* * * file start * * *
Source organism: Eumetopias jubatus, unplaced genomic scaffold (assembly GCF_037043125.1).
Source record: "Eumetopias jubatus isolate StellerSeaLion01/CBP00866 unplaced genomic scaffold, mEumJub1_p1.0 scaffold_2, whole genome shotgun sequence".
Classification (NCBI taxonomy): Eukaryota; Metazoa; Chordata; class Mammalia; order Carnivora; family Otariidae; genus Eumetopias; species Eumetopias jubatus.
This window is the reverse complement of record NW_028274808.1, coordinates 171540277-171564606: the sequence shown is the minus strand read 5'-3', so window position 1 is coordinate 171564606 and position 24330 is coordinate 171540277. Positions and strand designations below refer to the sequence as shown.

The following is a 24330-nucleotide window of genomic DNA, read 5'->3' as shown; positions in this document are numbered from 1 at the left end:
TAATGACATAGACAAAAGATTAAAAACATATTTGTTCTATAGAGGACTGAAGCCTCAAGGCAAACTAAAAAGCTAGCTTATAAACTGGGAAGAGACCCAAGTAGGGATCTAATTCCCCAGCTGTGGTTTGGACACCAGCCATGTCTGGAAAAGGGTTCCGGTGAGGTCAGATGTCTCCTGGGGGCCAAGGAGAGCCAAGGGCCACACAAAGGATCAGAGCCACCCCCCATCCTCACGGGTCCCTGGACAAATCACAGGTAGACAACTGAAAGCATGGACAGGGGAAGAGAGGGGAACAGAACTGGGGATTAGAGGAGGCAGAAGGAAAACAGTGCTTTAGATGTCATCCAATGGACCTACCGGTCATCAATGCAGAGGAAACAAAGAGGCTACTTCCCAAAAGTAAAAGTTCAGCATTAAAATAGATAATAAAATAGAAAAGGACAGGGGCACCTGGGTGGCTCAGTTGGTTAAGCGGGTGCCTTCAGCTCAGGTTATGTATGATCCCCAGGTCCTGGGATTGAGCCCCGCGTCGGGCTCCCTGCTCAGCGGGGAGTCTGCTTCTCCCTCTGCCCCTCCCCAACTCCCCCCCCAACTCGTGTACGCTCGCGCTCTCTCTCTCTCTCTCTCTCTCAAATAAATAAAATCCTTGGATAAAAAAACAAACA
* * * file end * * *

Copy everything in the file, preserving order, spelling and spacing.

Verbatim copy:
Source organism: Eumetopias jubatus, unplaced genomic scaffold (assembly GCF_037043125.1).
Source record: "Eumetopias jubatus isolate StellerSeaLion01/CBP00866 unplaced genomic scaffold, mEumJub1_p1.0 scaffold_2, whole genome shotgun sequence".
Classification (NCBI taxonomy): Eukaryota; Metazoa; Chordata; class Mammalia; order Carnivora; family Otariidae; genus Eumetopias; species Eumetopias jubatus.
This window is the reverse complement of record NW_028274808.1, coordinates 171540277-171564606: the sequence shown is the minus strand read 5'-3', so window position 1 is coordinate 171564606 and position 24330 is coordinate 171540277. Positions and strand designations below refer to the sequence as shown.

The following is a 24330-nucleotide window of genomic DNA, read 5'->3' as shown; positions in this document are numbered from 1 at the left end:
TAATGACATAGACAAAAGATTAAAAACATATTTGTTCTATAGAGGACTGAAGCCTCAAGGCAAACTAAAAAGCTAGCTTATAAACTGGGAAGAGACCCAAGTAGGGATCTAATTCCCCAGCTGTGGTTTGGACACCAGCCATGTCTGGAAAAGGGTTCCGGTGAGGTCAGATGTCTCCTGGGGGCCAAGGAGAGCCAAGGGCCACACAAAGGATCAGAGCCACCCCCCATCCTCACGGGTCCCTGGACAAATCACAGGTAGACAACTGAAAGCATGGACAGGGGAAGAGAGGGGAACAGAACTGGGGATTAGAGGAGGCAGAAGGAAAACAGTGCTTTAGATGTCATCCAATGGACCTACCGGTCATCAATGCAGAGGAAACAAAGAGGCTACTTCCCAAAAGTAAAAGTTCAGCATTAAAATAGATAATAAAATAGAAAAGGACAGGGGCACCTGGGTGGCTCAGTTGGTTAAGCGGGTGCCTTCAGCTCAGGTTATGTATGATCCCCAGGTCCTGGGATTGAGCCCCGCGTCGGGCTCCCTGCTCAGCGGGGAGTCTGCTTCTCCCTCTGCCCCTCCCCAACTCCCCCCCCAACTCGTGTACGCTCGCGCTCTCTCTCTCTCTCTCTCTCTCAAATAAATAAAATCCTTGGATAAAAAAACAAACA